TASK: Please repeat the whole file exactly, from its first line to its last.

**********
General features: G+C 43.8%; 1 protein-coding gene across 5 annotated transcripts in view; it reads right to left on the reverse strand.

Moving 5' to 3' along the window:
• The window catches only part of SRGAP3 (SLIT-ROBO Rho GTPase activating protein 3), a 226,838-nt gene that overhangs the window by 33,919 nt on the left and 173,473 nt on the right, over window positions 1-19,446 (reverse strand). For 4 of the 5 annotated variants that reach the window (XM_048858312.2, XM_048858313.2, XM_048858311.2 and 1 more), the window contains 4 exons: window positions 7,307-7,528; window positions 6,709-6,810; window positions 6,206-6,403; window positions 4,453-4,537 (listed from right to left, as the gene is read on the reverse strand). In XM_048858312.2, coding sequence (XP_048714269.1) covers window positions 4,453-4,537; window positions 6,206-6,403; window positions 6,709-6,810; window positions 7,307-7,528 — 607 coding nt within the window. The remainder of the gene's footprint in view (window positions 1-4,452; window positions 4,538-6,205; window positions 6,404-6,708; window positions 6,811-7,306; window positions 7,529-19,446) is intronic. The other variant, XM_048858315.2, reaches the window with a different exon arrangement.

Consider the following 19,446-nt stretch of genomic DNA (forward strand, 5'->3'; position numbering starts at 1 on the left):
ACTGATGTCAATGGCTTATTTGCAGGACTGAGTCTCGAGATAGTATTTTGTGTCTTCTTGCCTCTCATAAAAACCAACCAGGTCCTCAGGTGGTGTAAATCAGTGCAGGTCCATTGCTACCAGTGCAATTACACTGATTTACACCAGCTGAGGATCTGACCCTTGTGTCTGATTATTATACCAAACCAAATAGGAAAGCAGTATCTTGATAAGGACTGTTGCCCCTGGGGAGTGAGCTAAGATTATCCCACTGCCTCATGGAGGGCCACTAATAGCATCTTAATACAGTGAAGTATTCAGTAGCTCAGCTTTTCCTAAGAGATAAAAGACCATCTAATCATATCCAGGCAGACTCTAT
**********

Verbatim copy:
General features: G+C 43.8%; 1 protein-coding gene across 5 annotated transcripts in view; it reads right to left on the reverse strand.

Moving 5' to 3' along the window:
• The window catches only part of SRGAP3 (SLIT-ROBO Rho GTPase activating protein 3), a 226,838-nt gene that overhangs the window by 33,919 nt on the left and 173,473 nt on the right, over window positions 1-19,446 (reverse strand). For 4 of the 5 annotated variants that reach the window (XM_048858312.2, XM_048858313.2, XM_048858311.2 and 1 more), the window contains 4 exons: window positions 7,307-7,528; window positions 6,709-6,810; window positions 6,206-6,403; window positions 4,453-4,537 (listed from right to left, as the gene is read on the reverse strand). In XM_048858312.2, coding sequence (XP_048714269.1) covers window positions 4,453-4,537; window positions 6,206-6,403; window positions 6,709-6,810; window positions 7,307-7,528 — 607 coding nt within the window. The remainder of the gene's footprint in view (window positions 1-4,452; window positions 4,538-6,205; window positions 6,404-6,708; window positions 6,811-7,306; window positions 7,529-19,446) is intronic. The other variant, XM_048858315.2, reaches the window with a different exon arrangement.

Consider the following 19,446-nt stretch of genomic DNA (forward strand, 5'->3'; position numbering starts at 1 on the left):
ACTGATGTCAATGGCTTATTTGCAGGACTGAGTCTCGAGATAGTATTTTGTGTCTTCTTGCCTCTCATAAAAACCAACCAGGTCCTCAGGTGGTGTAAATCAGTGCAGGTCCATTGCTACCAGTGCAATTACACTGATTTACACCAGCTGAGGATCTGACCCTTGTGTCTGATTATTATACCAAACCAAATAGGAAAGCAGTATCTTGATAAGGACTGTTGCCCCTGGGGAGTGAGCTAAGATTATCCCACTGCCTCATGGAGGGCCACTAATAGCATCTTAATACAGTGAAGTATTCAGTAGCTCAGCTTTTCCTAAGAGATAAAAGACCATCTAATCATATCCAGGCAGACTCTAT